Since nation's first law requiring women on boards, the number of female directors at California companies has doubled
By Levi Sumagaysay
Hundreds of women still needed for board seats by the end of the year, new report finds
Publicly traded California companies have nearly doubled the number of female directors on their boards in the three years since a first-in-the-nation law mandating gender diversity on boards was enacted in the state, a new report has found.
A report released Tuesday by the California Partners Project, or CPP, found that women now hold 1,483 board seats, or 26.5%, at such companies, nearly double the 766 seats, or 15.5%, held by women in 2018.
The report also found a racial gap, though: "Only 6.6% of total board seats are held by women of color, even though women and girls of color comprise 32% of our state's population." A majority of the companies, or 56%, have no "women of color" on their boards.
In 2018, then-California Gov. Jerry Brown signed into law Senate Bill 826, which requires publicly traded companies in the state to have at least one, two or three women on their boards, depending on their size, by the end of 2021. Companies that don't comply could be fined $100,000.
In-depth: Regulating Big Tech will be hard, and California is proving it (https://www.marketwatch.com/story/the-push-to-regulate-big-tech-is-strongest-in-california-but-it-is-hitting-turbulence-11609430640)
The CPP -- an organization that champions gender equity and was co-founded by California First Partner Jennifer Siebel Newsom -- is also tracking (https://www.calpartnersproject.org/cacompanies) companies' progress, and how many female directors they need to be in full compliance by the end of the year. As of March 1, 418 California companies have 563 seats to fill with women by December 31, the group said. It also said just 14 companies have yet to comply with the law.
Former State Sen. Hannah-Beth Jackson, who wrote SB 826, told MarketWatch she's pleased with the effects of her legislation so far.
"This is beneficial for companies, the community and the economy," she said, adding that "when you look at the data, clearly companies benefit by having that diversity on their boards."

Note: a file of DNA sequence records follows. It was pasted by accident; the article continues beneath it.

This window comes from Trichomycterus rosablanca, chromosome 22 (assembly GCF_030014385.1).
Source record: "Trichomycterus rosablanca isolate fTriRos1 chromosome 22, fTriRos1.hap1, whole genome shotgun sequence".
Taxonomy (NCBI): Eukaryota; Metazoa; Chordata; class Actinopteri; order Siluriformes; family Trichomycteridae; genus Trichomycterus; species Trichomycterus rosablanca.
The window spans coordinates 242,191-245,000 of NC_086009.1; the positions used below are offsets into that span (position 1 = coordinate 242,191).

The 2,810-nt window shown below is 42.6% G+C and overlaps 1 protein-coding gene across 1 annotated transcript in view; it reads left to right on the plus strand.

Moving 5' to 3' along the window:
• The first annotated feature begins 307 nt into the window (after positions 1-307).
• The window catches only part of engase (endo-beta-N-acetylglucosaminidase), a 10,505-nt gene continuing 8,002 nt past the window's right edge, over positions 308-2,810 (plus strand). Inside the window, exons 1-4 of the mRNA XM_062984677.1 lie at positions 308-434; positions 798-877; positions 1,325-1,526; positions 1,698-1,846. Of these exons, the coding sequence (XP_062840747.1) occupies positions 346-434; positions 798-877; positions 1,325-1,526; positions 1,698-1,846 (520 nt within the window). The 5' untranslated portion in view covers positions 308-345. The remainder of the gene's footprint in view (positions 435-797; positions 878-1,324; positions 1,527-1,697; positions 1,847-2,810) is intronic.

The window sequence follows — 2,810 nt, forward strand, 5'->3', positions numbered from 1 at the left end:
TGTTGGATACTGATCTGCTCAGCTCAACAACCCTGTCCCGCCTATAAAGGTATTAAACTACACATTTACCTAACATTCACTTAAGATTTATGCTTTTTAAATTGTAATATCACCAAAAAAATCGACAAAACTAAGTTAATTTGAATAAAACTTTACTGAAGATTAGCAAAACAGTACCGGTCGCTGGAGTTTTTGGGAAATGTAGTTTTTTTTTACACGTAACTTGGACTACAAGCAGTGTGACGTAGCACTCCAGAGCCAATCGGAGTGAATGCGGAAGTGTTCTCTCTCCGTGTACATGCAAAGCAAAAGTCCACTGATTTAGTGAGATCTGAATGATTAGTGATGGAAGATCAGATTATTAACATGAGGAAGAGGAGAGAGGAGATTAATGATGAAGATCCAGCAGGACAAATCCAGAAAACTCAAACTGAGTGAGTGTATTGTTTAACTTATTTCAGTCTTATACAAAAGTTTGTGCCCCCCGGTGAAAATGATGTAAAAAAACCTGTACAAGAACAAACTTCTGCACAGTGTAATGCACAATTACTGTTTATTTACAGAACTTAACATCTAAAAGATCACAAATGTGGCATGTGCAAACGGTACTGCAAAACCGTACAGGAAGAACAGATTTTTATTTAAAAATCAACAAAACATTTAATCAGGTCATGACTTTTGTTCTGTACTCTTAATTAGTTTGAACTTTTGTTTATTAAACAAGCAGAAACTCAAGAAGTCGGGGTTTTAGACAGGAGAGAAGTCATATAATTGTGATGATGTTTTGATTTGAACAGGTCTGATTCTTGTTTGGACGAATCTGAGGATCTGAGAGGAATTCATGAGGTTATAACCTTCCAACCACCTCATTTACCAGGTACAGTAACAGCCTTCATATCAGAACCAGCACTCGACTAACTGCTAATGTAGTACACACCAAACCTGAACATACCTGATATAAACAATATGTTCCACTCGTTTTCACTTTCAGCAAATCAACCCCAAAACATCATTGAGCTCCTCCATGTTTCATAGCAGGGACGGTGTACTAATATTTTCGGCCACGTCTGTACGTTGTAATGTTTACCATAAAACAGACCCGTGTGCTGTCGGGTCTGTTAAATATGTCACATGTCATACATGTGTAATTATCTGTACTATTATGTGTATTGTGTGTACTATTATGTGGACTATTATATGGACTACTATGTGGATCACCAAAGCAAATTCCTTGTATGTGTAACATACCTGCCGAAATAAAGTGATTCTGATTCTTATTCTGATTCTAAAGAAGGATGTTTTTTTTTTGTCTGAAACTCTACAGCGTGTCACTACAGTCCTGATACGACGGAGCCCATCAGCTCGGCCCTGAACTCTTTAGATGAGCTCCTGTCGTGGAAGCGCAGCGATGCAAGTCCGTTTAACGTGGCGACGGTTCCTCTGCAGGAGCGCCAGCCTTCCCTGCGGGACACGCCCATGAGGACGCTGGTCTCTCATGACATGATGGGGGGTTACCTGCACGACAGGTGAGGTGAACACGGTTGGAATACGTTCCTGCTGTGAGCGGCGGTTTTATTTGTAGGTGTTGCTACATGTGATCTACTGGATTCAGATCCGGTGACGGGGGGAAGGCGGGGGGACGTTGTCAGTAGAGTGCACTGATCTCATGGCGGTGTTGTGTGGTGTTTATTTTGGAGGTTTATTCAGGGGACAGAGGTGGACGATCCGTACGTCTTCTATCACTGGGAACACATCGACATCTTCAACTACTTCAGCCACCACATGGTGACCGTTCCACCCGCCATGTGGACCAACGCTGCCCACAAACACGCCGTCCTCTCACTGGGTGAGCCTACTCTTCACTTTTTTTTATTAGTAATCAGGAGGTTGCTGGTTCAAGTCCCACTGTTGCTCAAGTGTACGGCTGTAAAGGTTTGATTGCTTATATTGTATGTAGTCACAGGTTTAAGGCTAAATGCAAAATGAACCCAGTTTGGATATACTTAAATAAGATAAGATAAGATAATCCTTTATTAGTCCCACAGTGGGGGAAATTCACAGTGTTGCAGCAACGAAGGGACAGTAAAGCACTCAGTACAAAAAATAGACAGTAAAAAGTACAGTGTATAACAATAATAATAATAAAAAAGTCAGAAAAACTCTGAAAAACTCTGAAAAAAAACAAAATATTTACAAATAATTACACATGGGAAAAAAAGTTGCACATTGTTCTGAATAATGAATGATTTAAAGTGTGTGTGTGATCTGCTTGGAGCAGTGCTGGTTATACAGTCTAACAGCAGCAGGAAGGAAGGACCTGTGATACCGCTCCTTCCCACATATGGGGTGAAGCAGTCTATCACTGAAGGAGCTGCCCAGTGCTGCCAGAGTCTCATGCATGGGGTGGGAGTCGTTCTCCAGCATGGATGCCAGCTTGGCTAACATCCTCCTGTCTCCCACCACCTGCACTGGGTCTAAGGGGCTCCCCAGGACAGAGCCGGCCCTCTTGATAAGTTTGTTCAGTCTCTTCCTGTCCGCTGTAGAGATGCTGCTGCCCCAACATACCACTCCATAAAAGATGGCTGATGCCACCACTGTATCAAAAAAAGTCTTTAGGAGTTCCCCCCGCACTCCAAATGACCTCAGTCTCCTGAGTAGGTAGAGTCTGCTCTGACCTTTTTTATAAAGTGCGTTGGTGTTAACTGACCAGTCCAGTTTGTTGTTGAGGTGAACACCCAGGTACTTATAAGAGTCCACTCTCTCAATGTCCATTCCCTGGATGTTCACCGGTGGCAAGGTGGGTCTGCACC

For more: California is trying to legally require more diversity on corporate boards (https://www.marketwatch.com/story/california-is-trying-to-legally-require-more-diversity-on-corporate-boards-11598985823)
Jackson also said she's "thrilled at the impact it's having across the country, not just in California," as more companies take the position that diversity is an important part of doing business. She pointed to Goldman Sachs Group Inc. (GS) enacting a policy of requiring diversity in the boards of companies it takes public, and Nasdaq Inc. (NDAQ) requiring the same for companies it lists on its stock exchange.
"It's been a long time coming," she said.
Some notable figures from the report (https://www.calpartnersproject.org/wocclaimyourseat):
See: California will require public companies to have diverse boards (https://www.marketwatch.com/story/california-will-require-public-companies-to-have-diverse-boards-11601504807)
California Secretary of State Shirley Weber, whose office is responsible for enforcing SB 826, said in a statement, "I am mindful that there is still room for more diversity on corporate boards and California can do better achieving gender-diverse corporate boards for the benefit of our state, its economy, and above all, its people."
-Levi Sumagaysay; 415-439-6400; AskNewswires@dowjones.com
(END) Dow Jones Newswires
May 04, 2021 17:34 ET (21:34 GMT)
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